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Wow


lewis-levin
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Just downloaded Cura 13.10 last week and started printing. Wow, it's so amazing. The slicing speed (what slicing?) is fantastic.

I hadn't printed anything for a while and only needed to make a test print before refining the object. So, I said what the heck I'll just use the quick printing normal quality option.

Well, it was better than most of my tweaks of the advanced settings using 13.04. It's not a complicated object, but it has gaps to move across and one overhang of about an inch and a half. The overhang had a single strand that sagged and across the opening were a few strings which I pulled off with my fingers.

I've attached a photo of the object--an iPhone case which I downloaded from Thingiverse and modified in Bonzai3d. Unfortunately, you can't see the hole with overhang as it is on the long side not shown in the photo.

iphone case

Bonzai3d is awesome. I have now given up on Sketchup. Despite an accessible UI, the underlying Sketchup engine is so poor and it's capabilities so limited that it is not worth the frustration.

But, on to the question. How can I inspect the underlying settings made by the quick print UI choices in Cura? I would like these to be the departure for any future experimentation since they represent such good defaults.

If I switch to advanced mode, do I see the settings used for the immediately prior print (using quick print)? Or do I see the previous choices (or defaults if no previous print) for the advanced parameters?

I would love to see the default settings for the 3 quick print modes. Someone smart made those work really well.

 

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    No, you don't see the settings that came from quickprint when you turn it off, unfortunately.

    However, the full set of settings gets saved into the file (so long as it's sliced for a UM1 - UM2 gcode doesn't do this), so after you slice something in quickprint mode, you can just change into normal mode, and then use the 'load profile from gcode' menu item to load those settings back into Cura as your starting point.

     

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    Well, everyone will have different preferences and one should use what gets the job done. For me, several things made the difference:

    object doctor can almost always find "holes" and seal them

    clipping plane (non-destructive) and section can put a plane through just about anything and seal the cut ends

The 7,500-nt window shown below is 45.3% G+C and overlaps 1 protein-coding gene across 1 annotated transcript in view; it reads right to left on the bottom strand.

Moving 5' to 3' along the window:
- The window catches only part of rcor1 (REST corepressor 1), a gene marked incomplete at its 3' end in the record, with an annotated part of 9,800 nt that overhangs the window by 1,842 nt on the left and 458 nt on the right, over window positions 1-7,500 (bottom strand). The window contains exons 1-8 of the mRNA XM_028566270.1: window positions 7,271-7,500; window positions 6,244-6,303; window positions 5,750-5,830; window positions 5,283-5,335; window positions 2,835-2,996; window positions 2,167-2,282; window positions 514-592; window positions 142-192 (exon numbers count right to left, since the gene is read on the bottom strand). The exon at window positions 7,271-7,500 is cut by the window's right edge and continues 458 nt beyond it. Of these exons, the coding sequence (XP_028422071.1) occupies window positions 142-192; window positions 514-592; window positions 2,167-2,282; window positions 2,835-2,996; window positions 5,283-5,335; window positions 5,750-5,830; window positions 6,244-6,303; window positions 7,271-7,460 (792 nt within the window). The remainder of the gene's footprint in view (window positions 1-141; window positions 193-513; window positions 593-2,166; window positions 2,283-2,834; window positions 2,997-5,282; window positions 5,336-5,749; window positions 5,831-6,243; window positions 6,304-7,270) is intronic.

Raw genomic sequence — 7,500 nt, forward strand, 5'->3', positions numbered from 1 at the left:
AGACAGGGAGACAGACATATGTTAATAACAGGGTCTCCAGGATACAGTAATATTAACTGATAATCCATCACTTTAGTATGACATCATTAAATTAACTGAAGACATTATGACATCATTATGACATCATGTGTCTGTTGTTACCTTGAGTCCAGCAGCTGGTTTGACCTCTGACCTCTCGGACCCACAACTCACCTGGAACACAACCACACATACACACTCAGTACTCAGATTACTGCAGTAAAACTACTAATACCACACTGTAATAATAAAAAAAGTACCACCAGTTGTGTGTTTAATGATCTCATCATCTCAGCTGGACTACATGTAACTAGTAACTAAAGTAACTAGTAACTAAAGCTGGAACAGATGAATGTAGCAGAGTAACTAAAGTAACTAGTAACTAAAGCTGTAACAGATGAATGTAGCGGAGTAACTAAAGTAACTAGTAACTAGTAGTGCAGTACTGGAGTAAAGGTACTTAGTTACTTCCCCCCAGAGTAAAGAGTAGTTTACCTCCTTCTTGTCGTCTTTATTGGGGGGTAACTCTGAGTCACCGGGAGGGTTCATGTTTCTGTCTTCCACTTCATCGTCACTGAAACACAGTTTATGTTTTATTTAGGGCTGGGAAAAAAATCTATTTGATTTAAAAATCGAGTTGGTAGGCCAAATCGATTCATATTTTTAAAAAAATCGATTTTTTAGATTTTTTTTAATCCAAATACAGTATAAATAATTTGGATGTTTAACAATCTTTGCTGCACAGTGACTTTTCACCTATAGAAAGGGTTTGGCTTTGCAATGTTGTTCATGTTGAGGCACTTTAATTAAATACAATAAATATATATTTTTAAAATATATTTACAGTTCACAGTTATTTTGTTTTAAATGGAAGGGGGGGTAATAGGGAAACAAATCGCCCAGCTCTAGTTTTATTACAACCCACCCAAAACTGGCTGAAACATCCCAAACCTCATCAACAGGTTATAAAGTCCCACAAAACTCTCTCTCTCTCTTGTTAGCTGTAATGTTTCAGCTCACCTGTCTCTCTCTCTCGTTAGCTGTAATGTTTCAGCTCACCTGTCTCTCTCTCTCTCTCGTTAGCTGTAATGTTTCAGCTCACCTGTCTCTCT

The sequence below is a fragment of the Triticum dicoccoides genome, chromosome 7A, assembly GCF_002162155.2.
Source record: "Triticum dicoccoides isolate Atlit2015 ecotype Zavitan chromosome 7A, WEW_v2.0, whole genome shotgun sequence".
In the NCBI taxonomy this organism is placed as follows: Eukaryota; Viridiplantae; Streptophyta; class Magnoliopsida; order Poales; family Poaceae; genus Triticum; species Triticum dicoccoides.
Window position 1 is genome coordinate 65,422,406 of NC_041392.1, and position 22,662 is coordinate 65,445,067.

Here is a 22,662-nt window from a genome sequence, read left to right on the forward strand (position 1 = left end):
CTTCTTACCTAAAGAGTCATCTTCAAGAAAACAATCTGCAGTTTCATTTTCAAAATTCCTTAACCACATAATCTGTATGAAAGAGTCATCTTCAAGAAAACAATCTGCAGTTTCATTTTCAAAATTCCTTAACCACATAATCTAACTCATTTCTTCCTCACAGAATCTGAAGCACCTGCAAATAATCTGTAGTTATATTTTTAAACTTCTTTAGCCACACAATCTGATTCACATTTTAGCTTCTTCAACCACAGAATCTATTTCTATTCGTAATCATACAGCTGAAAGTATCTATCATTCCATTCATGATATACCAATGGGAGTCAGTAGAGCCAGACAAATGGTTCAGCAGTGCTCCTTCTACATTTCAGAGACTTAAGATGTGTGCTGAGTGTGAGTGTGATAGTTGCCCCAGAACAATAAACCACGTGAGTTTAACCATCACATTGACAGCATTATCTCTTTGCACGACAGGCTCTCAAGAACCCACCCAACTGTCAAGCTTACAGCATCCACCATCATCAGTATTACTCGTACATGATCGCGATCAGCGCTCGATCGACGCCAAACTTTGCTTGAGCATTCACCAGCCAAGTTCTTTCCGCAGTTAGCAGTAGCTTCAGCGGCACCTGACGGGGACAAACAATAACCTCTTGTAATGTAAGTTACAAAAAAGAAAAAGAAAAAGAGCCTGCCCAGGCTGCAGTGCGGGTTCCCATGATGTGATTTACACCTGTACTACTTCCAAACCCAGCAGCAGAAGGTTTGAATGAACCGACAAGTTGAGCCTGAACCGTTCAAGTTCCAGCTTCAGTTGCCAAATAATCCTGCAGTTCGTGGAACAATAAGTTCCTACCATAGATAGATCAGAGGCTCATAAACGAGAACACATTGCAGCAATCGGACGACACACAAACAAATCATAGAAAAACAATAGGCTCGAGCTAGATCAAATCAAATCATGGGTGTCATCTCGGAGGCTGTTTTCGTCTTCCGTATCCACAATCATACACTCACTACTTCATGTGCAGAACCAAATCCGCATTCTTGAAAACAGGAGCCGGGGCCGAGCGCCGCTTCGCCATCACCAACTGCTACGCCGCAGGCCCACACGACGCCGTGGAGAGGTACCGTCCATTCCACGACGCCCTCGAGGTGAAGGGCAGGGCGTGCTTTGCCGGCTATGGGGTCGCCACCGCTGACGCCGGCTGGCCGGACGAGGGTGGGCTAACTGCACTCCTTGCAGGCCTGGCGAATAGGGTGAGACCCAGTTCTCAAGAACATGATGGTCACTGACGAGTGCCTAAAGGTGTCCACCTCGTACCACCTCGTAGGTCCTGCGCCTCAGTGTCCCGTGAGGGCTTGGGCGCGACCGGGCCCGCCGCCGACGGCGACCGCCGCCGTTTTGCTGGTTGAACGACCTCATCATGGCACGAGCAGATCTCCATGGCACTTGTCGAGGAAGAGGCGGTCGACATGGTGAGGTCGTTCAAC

far more reliable stl import and export (or DAE, which seems more reliable)

    real 3d: very few model errors

    curves and curved surfaces that hold up as 3d

    I used Sketchup free and pro (as expensive as Bonzai) for a year and just got tired of the poor quality surface models that required hours of fixing. Netfabb could almost always fix the stl, but then you still have a bad skb.

    The good thing about Sketchup is the ecosystem from the old days of free: plugins, tutorials, tips, textures, etc.

    The bad thing about Bonzai is the learning curve: there are many subtle command parameters that have major side effects if not set properly.

    And AutoDesSys has the best support I have ever experienced of any software or hardware product. Fast, responsible, knowledgeable, and truthful.

    So, Xperiment--lots in favor of both but Bonzai is certainly not a mess.

     

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    Illuminarti, so as long as I save the gecode (I am using UM1) I can pick up the settings?

    I'll give that a try--sort of self-documenting.

    Thanks.

     

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    Lewis, you´re right. a mess is not the best description. How´s compared to Blender? At now I´m working with Sketchup, but will try Blender in a few weeks. It´s really difficult I think....more complicated than Bonzai?

     

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    Lewis: yes, you can load back the detailed settings from any UM1 gcode saved out of Cura.

     

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